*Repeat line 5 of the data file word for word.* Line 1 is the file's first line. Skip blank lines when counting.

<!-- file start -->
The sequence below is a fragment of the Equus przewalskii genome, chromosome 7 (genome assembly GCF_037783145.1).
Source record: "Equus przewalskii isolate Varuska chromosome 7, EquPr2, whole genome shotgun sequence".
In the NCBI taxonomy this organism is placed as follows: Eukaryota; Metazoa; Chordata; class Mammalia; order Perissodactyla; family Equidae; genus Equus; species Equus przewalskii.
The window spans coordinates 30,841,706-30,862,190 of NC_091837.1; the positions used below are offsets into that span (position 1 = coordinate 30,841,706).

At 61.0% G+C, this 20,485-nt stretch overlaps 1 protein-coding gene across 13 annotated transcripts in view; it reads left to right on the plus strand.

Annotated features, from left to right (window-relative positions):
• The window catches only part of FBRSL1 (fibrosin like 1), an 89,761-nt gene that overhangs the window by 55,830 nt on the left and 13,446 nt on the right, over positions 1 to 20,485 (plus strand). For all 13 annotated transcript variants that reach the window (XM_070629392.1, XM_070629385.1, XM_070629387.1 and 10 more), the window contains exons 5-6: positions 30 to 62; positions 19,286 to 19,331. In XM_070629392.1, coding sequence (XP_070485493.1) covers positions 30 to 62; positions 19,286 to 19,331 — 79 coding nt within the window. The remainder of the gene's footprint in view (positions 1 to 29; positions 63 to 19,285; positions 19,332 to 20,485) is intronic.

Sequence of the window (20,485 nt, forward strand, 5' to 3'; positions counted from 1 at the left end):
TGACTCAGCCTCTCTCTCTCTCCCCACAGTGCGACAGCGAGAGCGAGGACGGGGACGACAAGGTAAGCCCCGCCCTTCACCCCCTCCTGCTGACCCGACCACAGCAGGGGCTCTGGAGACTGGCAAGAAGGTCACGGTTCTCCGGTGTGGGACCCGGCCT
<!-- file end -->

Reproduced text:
At 61.0% G+C, this 20,485-nt stretch overlaps 1 protein-coding gene across 13 annotated transcripts in view; it reads left to right on the plus strand.